Wisconsin Governor Scott Walker said Monday that his plan to strip public workers of collective bargaining rights doesn’t amount to “union busting.”
Over the weekend, the governor rejected the union’s offer of financial concessions in return for being able to keep their collective bargaining rights.
“They say that this is not about balancing the budget, this is about union busting,” ABC’s George Stephanopoulos told Walker Monday. “The unions and the Democrats have said they’re willing to take the concessions on wage and health benefits. They’re willing to take about an 8 percent pay cut, but they simply don’t want you to take away their collective bargaining rights.”
“What we’re asking for, realistically, is something nearly every other person in this state and every other person across this country paying a whole lot more for when it comes to retirement and health care,” Walker replied.
“They’ve already said they were willing to give up on the pensions and the health care,” Stephanopoulos pressed. “They’ve already said that. They’ve already made those concessions.”
“But you can say anything in the midst of the debate,” Walker insisted.
This video is from ABC’s Good Morning America, broadcast Feb. 21, 2011.
Two impeachment articles expected against President Trump: reports
Democrats are expected to announce on Tuesday two articles of impeachment against Donald Trump, US media reported Monday evening, after laying out their case at a hearing against a president they branded a "clear and present danger" to national security.
The articles will focus on abuse of power and obstruction of Congress, The Washington Post said, citing three official familiar with the matter.
It added that the full House of Representatives would vote on the articles next week, ahead of a trial in the Senate.
CNN said a third article on obstruction of justice was still being debated, and the network's sources cautioned that plans were still being finalized.
House Judiciary to vote on Thursday to impeach Donald Trump: report
Democrats are moving ahead with the impeachment of President Donald Trump following another day of testimony on Monday.
"House Democrats plan to unveil at least two articles of impeachment Tuesday, charging President Donald Trump with abuse of power and obstruction of Congress, according to multiple lawmakers and aides. The Judiciary Committee plans to vote on the articles on Thursday, setting up a vote on the House floor next week to make Trump the third president in history to be impeached," Politico reported Monday evening.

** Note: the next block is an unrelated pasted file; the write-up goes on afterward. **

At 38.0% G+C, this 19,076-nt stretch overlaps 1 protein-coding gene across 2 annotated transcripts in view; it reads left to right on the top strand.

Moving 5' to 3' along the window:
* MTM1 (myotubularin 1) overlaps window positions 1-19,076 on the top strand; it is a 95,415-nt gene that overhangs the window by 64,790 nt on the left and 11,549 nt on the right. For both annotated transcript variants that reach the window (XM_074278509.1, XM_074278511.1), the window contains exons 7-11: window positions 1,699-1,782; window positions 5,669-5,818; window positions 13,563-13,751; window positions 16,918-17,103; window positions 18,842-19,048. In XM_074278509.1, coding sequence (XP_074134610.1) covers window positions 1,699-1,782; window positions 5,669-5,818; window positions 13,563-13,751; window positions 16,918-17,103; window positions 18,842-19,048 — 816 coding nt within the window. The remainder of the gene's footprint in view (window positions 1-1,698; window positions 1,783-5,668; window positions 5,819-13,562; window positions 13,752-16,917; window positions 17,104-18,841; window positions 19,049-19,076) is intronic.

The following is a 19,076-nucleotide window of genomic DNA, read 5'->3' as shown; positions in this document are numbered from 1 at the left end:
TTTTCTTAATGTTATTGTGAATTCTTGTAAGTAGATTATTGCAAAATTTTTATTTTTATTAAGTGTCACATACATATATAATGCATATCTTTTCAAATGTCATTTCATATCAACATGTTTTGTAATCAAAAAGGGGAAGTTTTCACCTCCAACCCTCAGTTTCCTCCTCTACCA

"Democratic leaders plan to formally announce the articles at a press conference Tuesday morning. Judiciary Committee Democrats intend to meet ahead of the announcement and review the articles," Politico reported. "The decision to move forward with specific impeachment charges is the most significant move yet for the year-old Democratic House majority, a legacy-defining moment for Speaker Nancy Pelosi that sets up a Senate trial for Trump in early 2020."
Maddow shocked AG Bill Barr did not resign after IG report undermined his conspiracy theories
The host of "The Rachel Maddow Show" on MSNBC wondered why Attorney General Bill Barr did not resign after his own Justice Department debunked a conspiracy theory pushed by the nation's chief law enforcement officer.
Maddow explained how the Department of Justice Inspector General report released Thursday debunked Barr's claim that there had been "spying" on the 2016 Trump campaign.
The host played a clip of Barr testifying under oath before Congress.
"I think spying did occur," Barr testified.
"Spying did not occur according to the Justice Department," Maddow noted. "The Justice Department's independent inspector general report came out concluding definitively, the Trump campaign was not spied on.